We note at the outset that the record fails to indicate whether the trial court ever made any finding that Zapor had been informed before communicating with the psychiatrist that such communications would not be confidential. Such a finding is a prerequisite to the operation of § 51-146f(4). See Bieluch v. Bieluch, 190 Conn. 813, 817 n. 2, 462 A.2d 1060 (1983). Even if such a finding is made by the trial court, the moving party must meet additional requirements before he can gain access to the contents of a court-ordered psychiatric examination, i.e., the patient must be a "party" in the action or "the question of his incompetence because of mental illness is an issue." General Statutes § 52-146f(4). In this case, as the trial court noted, Zapor was a state's witness and not a "party" to the action. Cf. State v. White, 169 Conn. 223, 363 A.2d 143, cert. denied, 423 U.S. 1025, 96 S.Ct. 469, 46 L.Ed.2d 399 (1975). Further, the defendant did not claim at trial nor does he argue on appeal that Zapor's incompetence because of mental illness was an "issue" in this case. See State v. Toste, 178 Conn. 626, 629, 424 A.2d 293 (1979). The defendant sought access to the psychiatric records to impeach the credibility of Zapor as a witness, not to determine his competence. The trial court had already ruled that Zapor was competent to testify and the defendant does not challenge this ruling on appeal. We conclude, therefore, that the trial court was correct in finding General Statutes § 52-146f(4) inapplicable to this case and that Zapor's psychiatric records were privileged.

We must then address whether the trial court's ruling with regard to the psychiatric records precluded the defendant from conducting an effective cross-examination of the witness, in violation of his constitutional right to confront the witnesses against him. It is established that a defendant has the right to cross-examine a witness for the purpose of discrediting his testimony; Davis v. Alaska, 415 U.S. 308 316, 94 S.Ct. 1105, 1110, 39 L.Ed.2d 347 (1974); "[t]his right is secured for defendants in state criminal proceedings." State v. Esposito, 192 Conn. 166, 178, 471 A.2d 949 (1984), citing Pointer v. Texas, 380 U.S. 400, 85 S.Ct. 1065, 13 L.Ed.2d 923 (1965); see also Conn. Const., art. I, § 8. "A witness may be impeached by questions relating to credibility, including questions about mental conditions which are relevant to his ability to perceive, recollect and articulate or to his capacity for truthfulness." State v. Bruno, 1 Conn.App. 384, 391, 473 A.2d 311 (1984), aff'd, 197 Conn. 326, 497 A.2d 758 (1985), cert. denied, --- U.S. ----, 106 S.Ct. 1635, 90 L.Ed.2d 181 (1986); State v. Piskorski, 177 Conn. 677, 736-37, 419 A.2d 866, cert. denied, 444 U.S. 935, 100 S.Ct. 283, 62 L.Ed.2d 194 (1979).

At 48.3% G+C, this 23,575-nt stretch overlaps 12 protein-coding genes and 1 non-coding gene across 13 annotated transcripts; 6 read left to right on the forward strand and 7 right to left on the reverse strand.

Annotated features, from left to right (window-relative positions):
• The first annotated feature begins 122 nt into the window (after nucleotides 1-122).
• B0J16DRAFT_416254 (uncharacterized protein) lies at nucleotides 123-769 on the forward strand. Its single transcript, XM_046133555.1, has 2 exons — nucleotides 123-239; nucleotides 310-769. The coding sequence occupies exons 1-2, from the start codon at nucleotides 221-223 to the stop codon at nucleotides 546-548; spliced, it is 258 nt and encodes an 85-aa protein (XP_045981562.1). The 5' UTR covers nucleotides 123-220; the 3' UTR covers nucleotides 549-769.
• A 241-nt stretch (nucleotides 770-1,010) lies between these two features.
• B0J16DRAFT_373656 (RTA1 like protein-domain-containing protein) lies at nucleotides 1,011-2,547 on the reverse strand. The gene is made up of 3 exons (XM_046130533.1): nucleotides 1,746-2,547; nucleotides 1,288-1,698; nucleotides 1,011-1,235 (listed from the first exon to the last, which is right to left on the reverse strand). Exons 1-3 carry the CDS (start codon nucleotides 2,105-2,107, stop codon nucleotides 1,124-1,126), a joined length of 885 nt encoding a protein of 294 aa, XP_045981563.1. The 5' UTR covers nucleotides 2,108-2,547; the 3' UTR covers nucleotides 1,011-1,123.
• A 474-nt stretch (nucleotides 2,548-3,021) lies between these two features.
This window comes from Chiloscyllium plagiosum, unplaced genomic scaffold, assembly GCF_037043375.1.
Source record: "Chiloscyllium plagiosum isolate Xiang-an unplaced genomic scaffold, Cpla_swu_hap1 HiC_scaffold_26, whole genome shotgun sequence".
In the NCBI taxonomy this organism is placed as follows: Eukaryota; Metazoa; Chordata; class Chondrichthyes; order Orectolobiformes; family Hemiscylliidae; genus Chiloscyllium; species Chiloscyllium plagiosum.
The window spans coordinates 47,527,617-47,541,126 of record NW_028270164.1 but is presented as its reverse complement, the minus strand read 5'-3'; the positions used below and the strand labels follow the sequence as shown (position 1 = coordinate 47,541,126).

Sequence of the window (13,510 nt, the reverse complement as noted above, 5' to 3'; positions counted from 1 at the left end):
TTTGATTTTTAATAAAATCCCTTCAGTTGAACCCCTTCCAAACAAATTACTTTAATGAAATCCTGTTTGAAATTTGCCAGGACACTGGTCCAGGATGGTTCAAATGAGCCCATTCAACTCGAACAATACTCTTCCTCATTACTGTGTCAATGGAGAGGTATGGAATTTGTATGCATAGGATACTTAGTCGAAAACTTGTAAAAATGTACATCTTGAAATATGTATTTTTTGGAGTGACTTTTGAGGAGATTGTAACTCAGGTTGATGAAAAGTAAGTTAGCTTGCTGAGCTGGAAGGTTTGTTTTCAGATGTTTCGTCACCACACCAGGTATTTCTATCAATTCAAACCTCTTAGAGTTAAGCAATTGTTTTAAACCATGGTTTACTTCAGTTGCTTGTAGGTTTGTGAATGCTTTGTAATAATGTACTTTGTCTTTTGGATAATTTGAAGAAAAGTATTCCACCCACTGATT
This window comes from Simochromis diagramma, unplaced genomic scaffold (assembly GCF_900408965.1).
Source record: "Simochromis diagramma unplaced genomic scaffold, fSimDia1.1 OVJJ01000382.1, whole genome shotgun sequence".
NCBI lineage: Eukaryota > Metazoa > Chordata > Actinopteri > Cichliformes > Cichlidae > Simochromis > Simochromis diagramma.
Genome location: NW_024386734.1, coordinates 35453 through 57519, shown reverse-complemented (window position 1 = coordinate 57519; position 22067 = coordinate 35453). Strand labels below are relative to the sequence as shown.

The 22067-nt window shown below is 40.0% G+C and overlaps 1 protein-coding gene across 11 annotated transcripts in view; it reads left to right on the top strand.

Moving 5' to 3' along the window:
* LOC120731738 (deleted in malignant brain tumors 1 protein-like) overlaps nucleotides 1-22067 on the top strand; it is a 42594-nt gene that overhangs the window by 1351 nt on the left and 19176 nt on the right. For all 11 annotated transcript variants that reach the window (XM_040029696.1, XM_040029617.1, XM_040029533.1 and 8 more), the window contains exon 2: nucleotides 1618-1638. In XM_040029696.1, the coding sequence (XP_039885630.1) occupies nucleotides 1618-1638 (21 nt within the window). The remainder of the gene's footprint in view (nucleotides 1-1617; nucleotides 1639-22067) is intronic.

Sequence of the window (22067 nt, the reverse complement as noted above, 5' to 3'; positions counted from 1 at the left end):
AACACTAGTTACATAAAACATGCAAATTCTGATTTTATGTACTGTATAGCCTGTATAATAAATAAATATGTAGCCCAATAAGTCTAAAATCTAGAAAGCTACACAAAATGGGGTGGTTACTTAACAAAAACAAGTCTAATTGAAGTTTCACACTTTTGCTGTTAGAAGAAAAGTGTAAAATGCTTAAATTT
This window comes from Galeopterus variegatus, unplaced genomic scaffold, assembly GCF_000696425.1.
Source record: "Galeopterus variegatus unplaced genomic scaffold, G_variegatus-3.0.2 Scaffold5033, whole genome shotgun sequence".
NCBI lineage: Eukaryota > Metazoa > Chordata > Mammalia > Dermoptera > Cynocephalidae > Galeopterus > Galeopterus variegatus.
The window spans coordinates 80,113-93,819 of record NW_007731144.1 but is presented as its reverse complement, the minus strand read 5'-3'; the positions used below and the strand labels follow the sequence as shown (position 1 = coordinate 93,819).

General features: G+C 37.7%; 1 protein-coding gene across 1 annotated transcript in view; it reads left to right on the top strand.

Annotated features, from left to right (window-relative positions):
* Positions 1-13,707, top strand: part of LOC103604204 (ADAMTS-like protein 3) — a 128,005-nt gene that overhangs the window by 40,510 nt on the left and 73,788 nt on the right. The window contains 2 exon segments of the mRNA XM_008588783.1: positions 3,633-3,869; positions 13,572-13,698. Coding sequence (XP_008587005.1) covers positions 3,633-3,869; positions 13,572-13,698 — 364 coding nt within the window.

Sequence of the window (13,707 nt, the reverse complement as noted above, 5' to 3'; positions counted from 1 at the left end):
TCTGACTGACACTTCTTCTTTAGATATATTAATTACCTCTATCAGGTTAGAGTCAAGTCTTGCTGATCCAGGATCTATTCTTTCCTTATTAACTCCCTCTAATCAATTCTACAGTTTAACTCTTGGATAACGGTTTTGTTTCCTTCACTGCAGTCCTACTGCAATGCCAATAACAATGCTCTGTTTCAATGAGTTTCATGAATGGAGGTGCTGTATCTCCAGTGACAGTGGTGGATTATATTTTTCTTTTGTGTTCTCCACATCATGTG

As set forth in State v. Esposito, supra, 192 Conn. at 179-80, 471 A.2d 949, "[i]f, however, the claimed impeaching information is privileged there must be a showing that there is reasonable ground to believe that the failure to produce the information is likely to impair the defendant's right of confrontation such that the witness' direct testimony should be stricken. Upon such a showing the court may then afford the state an opportunity to secure the consent of the witness for the court to conduct an in camera inspection of the claimed information and, if necessary, to turn over to the defendant any relevant material for the purposes of cross-examination. If the defendant does make such showing and such consent is not forthcoming then the court may be obliged to strike the testimony of the witness. If the consent is limited to an in camera inspection and such inspection, in the opinion of the trial judge, does not disclose relevant material then the resealed record is to be made available for inspection on appellate review. If the in camera inspection does reveal relevant material then the witness should be given an opportunity to decide whether to consent to release of such material to the defendant or to face having [his] testimony stricken in the event of refusal."

We have reviewed the record and find that the...